Yusuf Corker

  • SAF Wildcats
  • Senior
  • #288
  • 6'
  • 197lbs
  • Prospect
  • Southeastern

2021 Season

INT

0

PD

0

TACK

33

TD

0

Prospect Summary

Kentucky safety Yusuf Corker enters the NFL draft process after a lengthy and successful career with the Wildcats. He came to Kentucky as a 4-star recruit as both a receiver and defensive back and has closed his career with 50 games played and 37 consecutive starts for the Wildcats. Corker has most frequently been implemented as the boundary safety in Kentucky’s two-high shells, but he was charged with late rotation and pushed to play the high post intermittently and he fulfilled that role fairly well throughout the course of his career for the collegiate level. I don’t think Corker has the kind of coverage ability to do the same at the NFL level, but his role as a strong safety and his ability to step down and fill the run will make him someone who could potentially, with further development, be a box defender. At the very least, his experiences against the run and filling to tackle make him a viable special teams candidate at the NFL level. I didn’t see high-level athleticism from Corker relative to his peers in this year’s class, but I have little doubt that you could put Corker on the coverage units and he could get down the field plenty quickly to help cover kicks.

Ideal role: Developmental safety and special teams coverage defender

Scheme tendencies: Split safety shells; potential three-safety defensive concepts may allow him to play low in the hole and alleviate him of coverage stress

FILM EVALUATION

Written by Kyle Crabbs

Games watched: Missouri (2020), Alabama (2020), North Carolina State (2020), Georgia (2021), South Carolina (2021), Mississippi State (2021)

Best Game Studied: Missouri (2020)

Worst Game Studied: Alabama (2020)

Football IQ: Corker appears to see the field well and he’s a reliable presence on the back end to prevent leaks from within the box. I didn’t see a lot of rare anticipation or ability to cheat himself into plays, though. I think he’d be best as a complementary piece as compared to trying to feature him in a starring role—I don’t think you’ll get a lot of ROI on him as an impact player.

Tackling: I can definitely appreciate Corker’s ability as a tackler to step down to the LOS and wrap up ball-carriers. Corker has led the team twice in his three seasons as a starter in tackles, a testament to both his consistency in this area and ability to step down. Open-field tackles and his consistency there are predicated on whether or not he’s trying to close down and chase with an angle (where his speed can be a limiting factor) or if he’s over top of the play and able to come to balance and square up.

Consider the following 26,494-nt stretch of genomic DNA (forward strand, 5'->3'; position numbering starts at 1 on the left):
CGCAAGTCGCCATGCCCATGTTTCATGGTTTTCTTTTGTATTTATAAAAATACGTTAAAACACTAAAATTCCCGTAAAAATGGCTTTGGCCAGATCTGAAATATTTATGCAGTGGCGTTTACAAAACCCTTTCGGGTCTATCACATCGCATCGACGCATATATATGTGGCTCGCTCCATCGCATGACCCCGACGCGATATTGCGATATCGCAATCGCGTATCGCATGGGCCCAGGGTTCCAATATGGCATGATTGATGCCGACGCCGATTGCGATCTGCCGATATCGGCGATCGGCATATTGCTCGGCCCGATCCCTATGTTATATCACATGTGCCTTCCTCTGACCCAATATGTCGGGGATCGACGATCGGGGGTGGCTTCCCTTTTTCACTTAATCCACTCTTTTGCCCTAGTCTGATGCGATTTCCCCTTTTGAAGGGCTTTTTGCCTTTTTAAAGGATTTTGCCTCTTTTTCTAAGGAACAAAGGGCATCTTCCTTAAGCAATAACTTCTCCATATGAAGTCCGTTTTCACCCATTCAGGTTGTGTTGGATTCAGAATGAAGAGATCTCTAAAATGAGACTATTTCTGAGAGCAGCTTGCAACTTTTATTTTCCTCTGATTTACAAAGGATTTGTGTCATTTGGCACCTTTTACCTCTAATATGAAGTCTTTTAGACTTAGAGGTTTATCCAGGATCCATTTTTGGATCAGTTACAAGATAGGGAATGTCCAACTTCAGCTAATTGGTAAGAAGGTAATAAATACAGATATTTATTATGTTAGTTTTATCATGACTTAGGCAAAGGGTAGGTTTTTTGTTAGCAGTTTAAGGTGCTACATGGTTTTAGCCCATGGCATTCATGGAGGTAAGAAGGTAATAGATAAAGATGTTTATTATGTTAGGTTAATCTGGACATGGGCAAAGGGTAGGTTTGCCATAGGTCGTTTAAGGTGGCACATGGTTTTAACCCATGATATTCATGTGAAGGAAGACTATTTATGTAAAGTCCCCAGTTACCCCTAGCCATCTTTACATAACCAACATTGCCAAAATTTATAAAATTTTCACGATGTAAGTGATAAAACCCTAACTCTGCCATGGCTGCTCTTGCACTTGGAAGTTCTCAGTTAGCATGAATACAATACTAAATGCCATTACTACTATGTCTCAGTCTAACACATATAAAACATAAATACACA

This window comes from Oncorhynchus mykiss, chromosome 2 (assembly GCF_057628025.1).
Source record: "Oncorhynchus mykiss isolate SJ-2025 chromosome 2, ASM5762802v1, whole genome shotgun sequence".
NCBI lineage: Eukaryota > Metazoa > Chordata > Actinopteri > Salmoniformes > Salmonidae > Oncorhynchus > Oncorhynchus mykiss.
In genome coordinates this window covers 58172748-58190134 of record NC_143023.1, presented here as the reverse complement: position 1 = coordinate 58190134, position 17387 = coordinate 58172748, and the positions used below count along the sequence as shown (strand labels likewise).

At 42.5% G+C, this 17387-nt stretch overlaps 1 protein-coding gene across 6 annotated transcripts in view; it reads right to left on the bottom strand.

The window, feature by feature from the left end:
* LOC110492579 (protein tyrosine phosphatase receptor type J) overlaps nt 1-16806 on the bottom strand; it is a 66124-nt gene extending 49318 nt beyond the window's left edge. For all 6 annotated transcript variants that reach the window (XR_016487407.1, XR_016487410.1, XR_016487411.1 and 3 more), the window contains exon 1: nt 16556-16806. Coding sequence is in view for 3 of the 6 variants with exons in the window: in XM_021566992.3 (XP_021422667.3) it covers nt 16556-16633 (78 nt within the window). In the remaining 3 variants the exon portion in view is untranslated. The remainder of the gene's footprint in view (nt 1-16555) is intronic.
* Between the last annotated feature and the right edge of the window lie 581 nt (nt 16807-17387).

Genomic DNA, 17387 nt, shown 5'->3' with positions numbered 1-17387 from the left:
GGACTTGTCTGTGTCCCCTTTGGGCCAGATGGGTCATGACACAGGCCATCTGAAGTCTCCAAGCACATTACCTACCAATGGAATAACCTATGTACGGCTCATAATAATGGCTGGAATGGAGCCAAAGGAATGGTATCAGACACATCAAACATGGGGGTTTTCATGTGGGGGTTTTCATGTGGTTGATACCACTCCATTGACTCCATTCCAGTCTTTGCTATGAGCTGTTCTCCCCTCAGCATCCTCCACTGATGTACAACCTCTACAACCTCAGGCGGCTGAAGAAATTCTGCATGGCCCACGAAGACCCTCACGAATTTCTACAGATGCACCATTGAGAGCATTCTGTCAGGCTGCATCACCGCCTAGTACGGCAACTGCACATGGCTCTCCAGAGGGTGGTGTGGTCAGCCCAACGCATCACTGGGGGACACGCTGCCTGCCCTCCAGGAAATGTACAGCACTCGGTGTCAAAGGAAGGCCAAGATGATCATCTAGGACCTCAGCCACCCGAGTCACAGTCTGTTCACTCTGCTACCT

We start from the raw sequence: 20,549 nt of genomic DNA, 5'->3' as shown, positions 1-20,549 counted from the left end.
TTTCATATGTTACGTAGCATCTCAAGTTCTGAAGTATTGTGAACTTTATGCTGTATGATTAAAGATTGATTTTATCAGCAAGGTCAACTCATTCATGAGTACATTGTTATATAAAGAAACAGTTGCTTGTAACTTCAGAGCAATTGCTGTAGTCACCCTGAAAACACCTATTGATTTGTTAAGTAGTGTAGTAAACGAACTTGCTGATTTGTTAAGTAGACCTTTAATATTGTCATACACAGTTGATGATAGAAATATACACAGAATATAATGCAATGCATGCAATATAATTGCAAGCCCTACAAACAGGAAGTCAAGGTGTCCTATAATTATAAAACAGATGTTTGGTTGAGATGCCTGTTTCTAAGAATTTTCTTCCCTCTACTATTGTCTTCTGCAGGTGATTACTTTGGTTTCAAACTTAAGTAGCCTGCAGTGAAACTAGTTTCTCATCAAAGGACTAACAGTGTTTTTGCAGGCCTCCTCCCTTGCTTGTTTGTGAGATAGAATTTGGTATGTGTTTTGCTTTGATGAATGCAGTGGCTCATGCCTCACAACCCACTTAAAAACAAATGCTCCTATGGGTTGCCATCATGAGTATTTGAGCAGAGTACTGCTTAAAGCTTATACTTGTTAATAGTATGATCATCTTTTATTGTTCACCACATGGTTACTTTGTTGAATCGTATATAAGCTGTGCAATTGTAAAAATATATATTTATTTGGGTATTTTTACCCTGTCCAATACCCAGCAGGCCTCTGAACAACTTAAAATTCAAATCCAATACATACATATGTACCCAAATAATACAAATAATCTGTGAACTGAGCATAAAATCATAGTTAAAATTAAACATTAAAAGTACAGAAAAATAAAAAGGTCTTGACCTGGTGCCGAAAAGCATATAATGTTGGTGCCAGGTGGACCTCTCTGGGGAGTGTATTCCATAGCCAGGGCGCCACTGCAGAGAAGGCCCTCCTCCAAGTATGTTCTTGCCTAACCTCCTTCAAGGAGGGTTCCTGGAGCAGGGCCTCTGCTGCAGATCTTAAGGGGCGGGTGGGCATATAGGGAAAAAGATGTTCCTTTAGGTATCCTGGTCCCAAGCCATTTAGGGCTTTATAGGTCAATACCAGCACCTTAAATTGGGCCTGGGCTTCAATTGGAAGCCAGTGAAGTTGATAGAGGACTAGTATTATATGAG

Versatility: Corker has better value in the run game as compared to the passing game as evidenced by his production. I think he profiles as an NFL special teams staple and that ability to contribute there is going to prove to be critical for his projection.

Range: Corker made a handful of nice plays down the field but I wouldn’t consider this one of his hallmark traits. He’s got modest mobility and range as a high defender and even in short spaces, I wouldn’t consider him a quick-twitch athlete to suddenly trigger and rapidly close throwing windows underneath. He’ll need to rely on anticipation to position him for ball production.

Ball Skills: Corker leaves Kentucky with three career interceptions and only a handful more passes defensed in coverage. He addressed the football well in the air during his opportunities to make plays, including a sideline interception against NC State in the 2020 bowl game, but his range and short-area quickness don’t often position him to serve as a ballhawk.

Run Defending: I’d consider this one of his best qualities. He’s confident with his drop down into the box, offers good anticipation of how to flow and contest the ball-carrier, and has illustrated a fair amount of consistency as a finisher as a wrap-up tackler.

Functional Athleticism: I would say Corker has sufficient athletic ability. I don’t necessarily believe he has the turn-and-run skills to play on an island for Cover-Zero-heavy defensive systems and I don’t love the projection to playing on an island in Cover 1—consider him a half-field safety or less, and even then I’d ideally like him low in the hole better than covering vertically.

Competitive Toughness: Corker is well built for the secondary and despite the fact that he doesn’t have surreal weight or length, I think he does a nice job of playing physically and finding an impact in the box. His effort is consistent, even on the backside when plays hit to the field and are stretched to the perimeter.

Flexibility: I didn’t see a lot of dynamic body control from Corker and as a result, his transitions and change of direction are only modest. His contortion skills to attack the football in the air seem sufficient but don’t offer any dramatic appeal for being able to undercut or extend through the frame of receivers to combat the ball.

Special Teams Ability: I like the potential here, especially given Corker’s aggressive play style as an attack player on defense. He’s got sufficient athleticism and effective tackling, so if he latches onto assignments specifically he could force a team’s hand and claim an active roster spot.

SCOUT GRADES

TDN Consensus: 68.00/100 (Sixth Round Value)

Crabbs Grade: 68.50/100

Sanchez Grade: 67.50/100